John Preskill, a black hole and quantum gravity expert at Caltech, says the new traversable wormhole comes as a surprise, with implications for the black hole information paradox and black hole interiors. “What I really like,” he said, “is that an observer can enter the black hole and then escape to tell about what she saw.” This suggests that black hole interiors really exist, he explained, and that what goes in must come out.

 A wormhole connects distant locations in space. Illustration shows 2 Wormhole mouths in space connected by a tunnel, called a throat The simplest theoretical wormholes immediately close off because the throat is attracted to itself. Showng the tunnel collapsed, leaving just the two mouths, which are now called black holes. A quantum connection between the mouths could thwart a throat collapse, allowing something to travel through the wormhole. Showing a Quantum connection as a glow around the mouths, which has Stabilizing effects on the wormhole tunnel

Lucy Reading-Ikkanda/Quanta Magazine

The new wormhole work began in 2013, when Jafferis attended an intriguing talk at the Strings conference in South Korea. The speaker, Juan Maldacena, a professor of physics at the Institute for Advanced Study in Princeton, New Jersey, had recently concluded, based on various hints and arguments, that “ER = EPR.” That is, wormholes between distant points in space-time, the simplest of which are called Einstein-Rosen or “ER” bridges, are equivalent (albeit in some ill-defined way) to entangled quantum particles, also known as Einstein-Podolsky-Rosen or “EPR” pairs. The ER = EPR conjecture, posed by Maldacena and Leonard Susskind of Stanford, was an attempt to solve the modern incarnation of the infamous black hole information paradox by tying space-time geometry, governed by general relativity, to the instantaneous quantum connections between far-apart particles that Einstein called “spooky action at a distance.”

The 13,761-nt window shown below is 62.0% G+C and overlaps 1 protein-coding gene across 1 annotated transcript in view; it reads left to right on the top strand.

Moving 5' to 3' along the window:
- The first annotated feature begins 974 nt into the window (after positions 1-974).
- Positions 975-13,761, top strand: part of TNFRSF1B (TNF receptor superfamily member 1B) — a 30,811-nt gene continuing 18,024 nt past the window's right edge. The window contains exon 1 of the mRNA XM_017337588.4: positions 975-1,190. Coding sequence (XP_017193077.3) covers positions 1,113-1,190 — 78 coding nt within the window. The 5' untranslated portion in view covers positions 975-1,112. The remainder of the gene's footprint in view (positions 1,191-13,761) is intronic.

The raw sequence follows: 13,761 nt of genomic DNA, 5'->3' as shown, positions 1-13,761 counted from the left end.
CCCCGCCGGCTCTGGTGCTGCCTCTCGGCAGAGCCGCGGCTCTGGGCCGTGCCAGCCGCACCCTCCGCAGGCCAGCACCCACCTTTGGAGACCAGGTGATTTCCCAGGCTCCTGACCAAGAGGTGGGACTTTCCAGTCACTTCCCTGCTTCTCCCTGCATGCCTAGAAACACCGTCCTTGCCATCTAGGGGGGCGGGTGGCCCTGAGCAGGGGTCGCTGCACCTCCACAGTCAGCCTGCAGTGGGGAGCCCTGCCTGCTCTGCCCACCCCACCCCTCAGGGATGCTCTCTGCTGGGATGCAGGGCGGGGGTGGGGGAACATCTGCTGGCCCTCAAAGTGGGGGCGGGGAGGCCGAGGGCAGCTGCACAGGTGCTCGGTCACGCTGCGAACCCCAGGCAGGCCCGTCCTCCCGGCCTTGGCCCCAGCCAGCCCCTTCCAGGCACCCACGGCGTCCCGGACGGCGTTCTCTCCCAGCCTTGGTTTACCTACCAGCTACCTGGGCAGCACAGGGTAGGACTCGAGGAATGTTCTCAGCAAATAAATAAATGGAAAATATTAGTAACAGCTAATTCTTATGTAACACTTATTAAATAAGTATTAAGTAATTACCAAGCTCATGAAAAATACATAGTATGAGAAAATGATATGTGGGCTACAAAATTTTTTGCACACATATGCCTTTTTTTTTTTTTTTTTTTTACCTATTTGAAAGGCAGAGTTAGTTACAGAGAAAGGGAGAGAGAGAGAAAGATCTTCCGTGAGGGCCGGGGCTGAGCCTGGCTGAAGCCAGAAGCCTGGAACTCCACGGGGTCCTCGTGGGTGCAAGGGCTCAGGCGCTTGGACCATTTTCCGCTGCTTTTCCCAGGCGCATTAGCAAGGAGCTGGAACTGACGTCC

The paradox has loomed since 1974, when the British physicist Stephen Hawking determined that black holes evaporate — slowly giving off heat in the form of particles now known as “Hawking radiation.” Hawking calculated that this heat is completely random; it contains no information about the black hole’s contents. As the black hole blinks out of existence, so does the universe’s record of everything that went inside. This violates a principle called “unitarity,” the backbone of quantum theory, which holds that as particles interact, information about them is never lost, only scrambled, so that if you reversed the arrow of time in the universe’s quantum evolution, you’d see things unscramble into an exact re-creation of the past.

Almost everyone believes in unitarity, which means information must escape black holes — but how? In the last five years, some theorists, most notably Joseph Polchinski of the University of California, Santa Barbara, have argued that black holes are empty shells with no interiors at all — that Ellie Arroway, upon hitting a black hole’s event horizon, would fizzle on a “firewall” and radiate out again.